LINDA WERTHEIMER, HOST:
On Tuesday, Panamanian officials announced they had intercepted a North Korean ship laden with a suspicious cargo of Cuban sugar. Drug enforcement agents, acting on a tip, boarded the ship in the Panama Canal last week and found hidden below the sugar not drugs but missile parts and disassembled fighter planes. When pressed, Cuban authorities said the ship was carrying obsolete defensive weapons to North Korea for repair. Joining us now to fill us in on the history of Cuba's relationship with North Korea is Dr. Frank Mora. Until very recently, he was deputy assistant secretary of defense. He is now director of the Latin American and Caribbean Center at Florida International University. Thank you for joining us.
DR. FRANK MORA: Great to be here, Linda.
WERTHEIMER: Now, when did North Korea and Cuba first develop a relationship?
MORA: It was the 1960s, not long after Fidel Castro declared Cuba being a Marxist-Lenin state, which was in December. And not long after that, the Cuban revolution decided to side with the Soviet Union rather than the Chinese in the Russian-Sino split that had occurred in the '60s. And, of course, North Korea had become a client of the Soviet Union, particularly after the Korean War. And Cuba had gravitated toward the direction. So, there was an immediate connection but it was not much more than a diplomatic-political-ideological relations rather than economic relationship.
WERTHEIMER: So, they have a philosophy in common that more than that now what did they do for each other?
MORA: Well, over the course of the last 50 years, what they really developed was a mutual defense agreement. The relationship didn't really bear much fruit for either party in the economic or social realm.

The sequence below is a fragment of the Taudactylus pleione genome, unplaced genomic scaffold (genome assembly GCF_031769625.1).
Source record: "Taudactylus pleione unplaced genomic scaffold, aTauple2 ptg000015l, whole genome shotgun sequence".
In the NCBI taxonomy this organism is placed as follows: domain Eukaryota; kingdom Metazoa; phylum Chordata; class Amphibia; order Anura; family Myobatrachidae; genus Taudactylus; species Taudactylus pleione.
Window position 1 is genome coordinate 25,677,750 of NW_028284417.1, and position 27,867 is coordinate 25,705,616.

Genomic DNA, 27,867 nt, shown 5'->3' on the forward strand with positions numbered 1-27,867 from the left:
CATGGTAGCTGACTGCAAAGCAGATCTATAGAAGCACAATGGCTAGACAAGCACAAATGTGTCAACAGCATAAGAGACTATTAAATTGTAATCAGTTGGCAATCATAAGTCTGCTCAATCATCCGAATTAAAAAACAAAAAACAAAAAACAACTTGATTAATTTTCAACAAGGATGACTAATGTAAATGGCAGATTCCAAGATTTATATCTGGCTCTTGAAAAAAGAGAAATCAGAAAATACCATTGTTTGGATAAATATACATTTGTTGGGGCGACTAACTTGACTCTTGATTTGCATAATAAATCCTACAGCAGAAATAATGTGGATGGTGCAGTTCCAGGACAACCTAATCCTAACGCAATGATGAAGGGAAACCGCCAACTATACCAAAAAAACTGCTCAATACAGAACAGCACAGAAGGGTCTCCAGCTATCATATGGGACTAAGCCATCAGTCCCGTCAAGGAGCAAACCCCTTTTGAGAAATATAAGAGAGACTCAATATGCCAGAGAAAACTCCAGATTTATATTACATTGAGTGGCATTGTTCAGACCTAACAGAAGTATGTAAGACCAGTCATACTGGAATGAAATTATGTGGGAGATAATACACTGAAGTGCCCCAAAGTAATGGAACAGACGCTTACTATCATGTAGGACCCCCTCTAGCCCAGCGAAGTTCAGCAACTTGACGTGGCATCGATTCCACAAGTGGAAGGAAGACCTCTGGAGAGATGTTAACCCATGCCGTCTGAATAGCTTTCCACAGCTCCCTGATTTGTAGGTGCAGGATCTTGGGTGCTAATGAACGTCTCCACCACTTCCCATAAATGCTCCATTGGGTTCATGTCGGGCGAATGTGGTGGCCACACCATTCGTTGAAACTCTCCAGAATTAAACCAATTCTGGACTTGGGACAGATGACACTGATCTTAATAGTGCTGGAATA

WERTHEIMER: The relationship still feels kind of under the radar to me. Do you think it is?
MORA: Well, it's certainly under the radar because there's nothing really substantive - or at least we thought there was nothing really substantive. Now, the Cubans had to know that this shipment of equipment are, or could be, in violation of the U.N. Security Council resolutions, which is surprising to me in many ways that Cuba would risk garnering the attention of the United Nations for what it seemed like very little gain for them in trying to so-called repair of these obsolete military equipment.
WERTHEIMER: And you buy that explanation that the missile parts were in fact obsolete and were being shipped to North Korea for repairs?
MORA: Frankly, I and many of us are a bit dumbfounded as to this whole situation. The Cubans could have very easily asked the Ukrainians, the Russians, the Belarusians to do exactly the kind of repair that apparently the North Koreans were going to do.
WERTHEIMER: You do think it's a violation of the United Nations sanctions.
MORA: It does seem to me. The more we see, for example, the fighter aircraft, the MiG, it's clearly a violation.
WERTHEIMER: What do you think is really going on here? Is there more to this than what we've seen?
MORA: There could be. You know, they're still searching the ship and all the containers. As you know, initially, the intelligence that the Panamanian government received was that the ship was carrying drugs. And so, if in fact, they continue searching and they find drugs in the ship, people will make an immediate connection that the Cubans were involved in illicit trafficking. And that could be a real game-changer, particular as it relates to relations to the United States and even relationships with the rest of Latin America.
WERTHEIMER: Frank Mora. He is the director of the Latin American and Caribbean Center at Florida International University. Thank you very much for taking so much time with us.
MORA: Thank you so much, Linda.
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